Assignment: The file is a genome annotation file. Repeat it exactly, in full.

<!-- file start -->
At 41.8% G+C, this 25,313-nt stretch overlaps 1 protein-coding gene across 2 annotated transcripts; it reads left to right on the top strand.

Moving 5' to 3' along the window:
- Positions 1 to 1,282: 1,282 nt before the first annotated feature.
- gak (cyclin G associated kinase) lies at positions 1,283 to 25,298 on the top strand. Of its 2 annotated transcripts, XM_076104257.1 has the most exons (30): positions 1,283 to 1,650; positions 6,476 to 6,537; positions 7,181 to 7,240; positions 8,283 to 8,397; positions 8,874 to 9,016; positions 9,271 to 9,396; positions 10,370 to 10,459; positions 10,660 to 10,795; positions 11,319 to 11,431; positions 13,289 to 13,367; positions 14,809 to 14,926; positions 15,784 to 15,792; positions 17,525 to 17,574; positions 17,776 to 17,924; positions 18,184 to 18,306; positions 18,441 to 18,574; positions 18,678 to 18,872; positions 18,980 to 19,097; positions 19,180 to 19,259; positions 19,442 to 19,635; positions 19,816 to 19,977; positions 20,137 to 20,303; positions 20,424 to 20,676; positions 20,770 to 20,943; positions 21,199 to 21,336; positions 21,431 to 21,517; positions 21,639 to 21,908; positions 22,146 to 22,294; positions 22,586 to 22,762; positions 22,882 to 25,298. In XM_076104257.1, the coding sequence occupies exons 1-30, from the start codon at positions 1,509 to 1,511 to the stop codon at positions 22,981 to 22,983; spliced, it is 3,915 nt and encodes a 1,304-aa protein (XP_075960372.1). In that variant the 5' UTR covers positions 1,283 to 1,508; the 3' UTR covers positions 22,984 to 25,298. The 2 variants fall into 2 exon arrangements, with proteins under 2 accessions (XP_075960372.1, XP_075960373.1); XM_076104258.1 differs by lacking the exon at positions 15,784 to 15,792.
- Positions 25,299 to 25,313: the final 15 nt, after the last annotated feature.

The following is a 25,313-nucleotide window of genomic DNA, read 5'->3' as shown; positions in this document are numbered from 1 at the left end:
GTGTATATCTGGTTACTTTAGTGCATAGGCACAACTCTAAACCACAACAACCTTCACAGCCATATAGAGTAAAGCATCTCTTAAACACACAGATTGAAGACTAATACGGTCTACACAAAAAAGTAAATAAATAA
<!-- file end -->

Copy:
At 41.8% G+C, this 25,313-nt stretch overlaps 1 protein-coding gene across 2 annotated transcripts; it reads left to right on the top strand.

Moving 5' to 3' along the window:
- Positions 1 to 1,282: 1,282 nt before the first annotated feature.
- gak (cyclin G associated kinase) lies at positions 1,283 to 25,298 on the top strand. Of its 2 annotated transcripts, XM_076104257.1 has the most exons (30): positions 1,283 to 1,650; positions 6,476 to 6,537; positions 7,181 to 7,240; positions 8,283 to 8,397; positions 8,874 to 9,016; positions 9,271 to 9,396; positions 10,370 to 10,459; positions 10,660 to 10,795; positions 11,319 to 11,431; positions 13,289 to 13,367; positions 14,809 to 14,926; positions 15,784 to 15,792; positions 17,525 to 17,574; positions 17,776 to 17,924; positions 18,184 to 18,306; positions 18,441 to 18,574; positions 18,678 to 18,872; positions 18,980 to 19,097; positions 19,180 to 19,259; positions 19,442 to 19,635; positions 19,816 to 19,977; positions 20,137 to 20,303; positions 20,424 to 20,676; positions 20,770 to 20,943; positions 21,199 to 21,336; positions 21,431 to 21,517; positions 21,639 to 21,908; positions 22,146 to 22,294; positions 22,586 to 22,762; positions 22,882 to 25,298. In XM_076104257.1, the coding sequence occupies exons 1-30, from the start codon at positions 1,509 to 1,511 to the stop codon at positions 22,981 to 22,983; spliced, it is 3,915 nt and encodes a 1,304-aa protein (XP_075960372.1). In that variant the 5' UTR covers positions 1,283 to 1,508; the 3' UTR covers positions 22,984 to 25,298. The 2 variants fall into 2 exon arrangements, with proteins under 2 accessions (XP_075960372.1, XP_075960373.1); XM_076104258.1 differs by lacking the exon at positions 15,784 to 15,792.
- Positions 25,299 to 25,313: the final 15 nt, after the last annotated feature.

The following is a 25,313-nucleotide window of genomic DNA, read 5'->3' as shown; positions in this document are numbered from 1 at the left end:
GTGTATATCTGGTTACTTTAGTGCATAGGCACAACTCTAAACCACAACAACCTTCACAGCCATATAGAGTAAAGCATCTCTTAAACACACAGATTGAAGACTAATACGGTCTACACAAAAAAGTAAATAAATAA